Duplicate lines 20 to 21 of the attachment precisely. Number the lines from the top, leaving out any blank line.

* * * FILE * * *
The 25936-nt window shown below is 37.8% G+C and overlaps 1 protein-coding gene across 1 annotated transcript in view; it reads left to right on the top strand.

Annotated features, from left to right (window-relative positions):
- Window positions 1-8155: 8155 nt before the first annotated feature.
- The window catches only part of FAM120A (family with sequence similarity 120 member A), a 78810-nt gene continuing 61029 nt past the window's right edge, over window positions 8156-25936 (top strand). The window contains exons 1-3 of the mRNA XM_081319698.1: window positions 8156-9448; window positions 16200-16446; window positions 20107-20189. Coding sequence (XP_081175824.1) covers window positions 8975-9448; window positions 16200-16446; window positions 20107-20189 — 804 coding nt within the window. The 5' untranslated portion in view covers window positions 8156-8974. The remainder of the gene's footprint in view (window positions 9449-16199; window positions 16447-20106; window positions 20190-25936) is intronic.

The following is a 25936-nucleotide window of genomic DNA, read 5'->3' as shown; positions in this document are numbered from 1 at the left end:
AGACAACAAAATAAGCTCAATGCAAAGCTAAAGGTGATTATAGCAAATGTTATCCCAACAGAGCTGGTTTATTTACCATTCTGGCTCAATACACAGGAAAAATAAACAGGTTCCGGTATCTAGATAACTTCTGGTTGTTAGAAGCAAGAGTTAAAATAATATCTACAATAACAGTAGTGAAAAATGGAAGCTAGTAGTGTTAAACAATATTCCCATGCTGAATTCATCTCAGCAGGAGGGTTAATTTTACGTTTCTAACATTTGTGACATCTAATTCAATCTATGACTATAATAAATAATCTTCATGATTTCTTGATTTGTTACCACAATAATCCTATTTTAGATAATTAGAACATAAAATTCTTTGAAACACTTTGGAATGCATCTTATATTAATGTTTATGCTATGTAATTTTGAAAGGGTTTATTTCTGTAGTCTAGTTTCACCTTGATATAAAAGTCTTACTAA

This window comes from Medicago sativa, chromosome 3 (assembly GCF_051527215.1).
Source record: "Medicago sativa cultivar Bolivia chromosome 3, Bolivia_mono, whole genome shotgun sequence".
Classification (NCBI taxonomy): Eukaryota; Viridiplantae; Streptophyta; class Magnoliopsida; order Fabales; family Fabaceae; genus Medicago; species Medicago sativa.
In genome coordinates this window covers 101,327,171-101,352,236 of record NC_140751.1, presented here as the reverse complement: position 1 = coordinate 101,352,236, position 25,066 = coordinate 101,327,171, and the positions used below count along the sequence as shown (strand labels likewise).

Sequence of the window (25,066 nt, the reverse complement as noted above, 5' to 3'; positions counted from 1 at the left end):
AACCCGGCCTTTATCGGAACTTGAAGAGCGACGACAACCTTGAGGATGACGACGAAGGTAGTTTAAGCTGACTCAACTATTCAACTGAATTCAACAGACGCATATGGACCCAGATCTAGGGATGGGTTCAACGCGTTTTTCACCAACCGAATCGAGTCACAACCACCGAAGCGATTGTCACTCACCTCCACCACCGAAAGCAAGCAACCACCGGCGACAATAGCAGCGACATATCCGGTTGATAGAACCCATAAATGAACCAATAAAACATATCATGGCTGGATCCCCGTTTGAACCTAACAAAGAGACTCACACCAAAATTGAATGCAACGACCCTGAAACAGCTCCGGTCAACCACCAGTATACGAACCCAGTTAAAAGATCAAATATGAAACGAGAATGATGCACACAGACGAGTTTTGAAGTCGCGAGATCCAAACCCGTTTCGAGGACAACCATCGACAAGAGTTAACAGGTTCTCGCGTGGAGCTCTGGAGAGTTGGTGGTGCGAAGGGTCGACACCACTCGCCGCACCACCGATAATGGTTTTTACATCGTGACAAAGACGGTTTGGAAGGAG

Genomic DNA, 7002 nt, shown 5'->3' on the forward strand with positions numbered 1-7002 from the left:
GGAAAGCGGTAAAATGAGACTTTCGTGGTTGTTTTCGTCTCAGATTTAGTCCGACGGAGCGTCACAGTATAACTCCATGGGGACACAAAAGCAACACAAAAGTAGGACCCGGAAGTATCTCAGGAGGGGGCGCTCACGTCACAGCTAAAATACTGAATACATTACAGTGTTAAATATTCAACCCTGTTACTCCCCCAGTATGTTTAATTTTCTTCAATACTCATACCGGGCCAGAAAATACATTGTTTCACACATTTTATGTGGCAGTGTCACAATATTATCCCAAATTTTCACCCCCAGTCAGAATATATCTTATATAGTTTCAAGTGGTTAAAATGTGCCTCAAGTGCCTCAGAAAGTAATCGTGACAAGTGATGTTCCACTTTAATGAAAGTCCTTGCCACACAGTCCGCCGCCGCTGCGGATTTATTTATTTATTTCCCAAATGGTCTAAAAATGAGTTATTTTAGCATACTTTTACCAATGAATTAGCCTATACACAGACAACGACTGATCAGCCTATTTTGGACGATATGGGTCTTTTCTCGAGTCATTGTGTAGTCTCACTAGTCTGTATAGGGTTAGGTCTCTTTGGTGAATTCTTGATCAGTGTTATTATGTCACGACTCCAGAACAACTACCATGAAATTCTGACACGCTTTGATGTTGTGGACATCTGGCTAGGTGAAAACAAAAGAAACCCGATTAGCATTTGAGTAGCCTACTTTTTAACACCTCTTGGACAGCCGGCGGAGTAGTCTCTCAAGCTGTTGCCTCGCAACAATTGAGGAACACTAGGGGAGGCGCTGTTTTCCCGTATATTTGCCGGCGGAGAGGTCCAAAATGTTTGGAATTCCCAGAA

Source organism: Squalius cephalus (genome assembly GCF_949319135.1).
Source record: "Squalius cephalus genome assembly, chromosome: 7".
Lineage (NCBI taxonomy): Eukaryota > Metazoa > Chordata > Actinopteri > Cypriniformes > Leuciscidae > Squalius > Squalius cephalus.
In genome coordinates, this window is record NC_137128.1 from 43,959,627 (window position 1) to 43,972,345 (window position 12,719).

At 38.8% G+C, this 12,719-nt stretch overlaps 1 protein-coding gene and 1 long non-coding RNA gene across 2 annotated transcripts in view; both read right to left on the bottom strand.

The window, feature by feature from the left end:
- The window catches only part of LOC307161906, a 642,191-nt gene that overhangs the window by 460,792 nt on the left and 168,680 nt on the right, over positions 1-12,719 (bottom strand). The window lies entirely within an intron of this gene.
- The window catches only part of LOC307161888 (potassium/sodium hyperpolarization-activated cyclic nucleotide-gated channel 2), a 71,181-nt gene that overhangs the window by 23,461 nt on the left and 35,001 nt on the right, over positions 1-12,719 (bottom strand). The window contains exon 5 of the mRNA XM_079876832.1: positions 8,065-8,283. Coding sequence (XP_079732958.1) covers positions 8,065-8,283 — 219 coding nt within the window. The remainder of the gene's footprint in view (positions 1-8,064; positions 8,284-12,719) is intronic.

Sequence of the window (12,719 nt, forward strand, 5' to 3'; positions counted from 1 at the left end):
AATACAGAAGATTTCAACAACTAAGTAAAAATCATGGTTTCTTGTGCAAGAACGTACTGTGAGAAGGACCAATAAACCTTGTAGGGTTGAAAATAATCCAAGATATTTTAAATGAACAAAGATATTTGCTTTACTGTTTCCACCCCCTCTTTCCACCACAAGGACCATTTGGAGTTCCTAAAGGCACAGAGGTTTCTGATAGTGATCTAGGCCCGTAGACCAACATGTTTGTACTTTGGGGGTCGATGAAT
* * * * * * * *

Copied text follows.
The window, feature by feature from the left end:
- The window catches only part of LOC307161906, a 642,191-nt gene that overhangs the window by 460,792 nt on the left and 168,680 nt on the right, over positions 1-12,719 (bottom strand). The window lies entirely within an intron of this gene.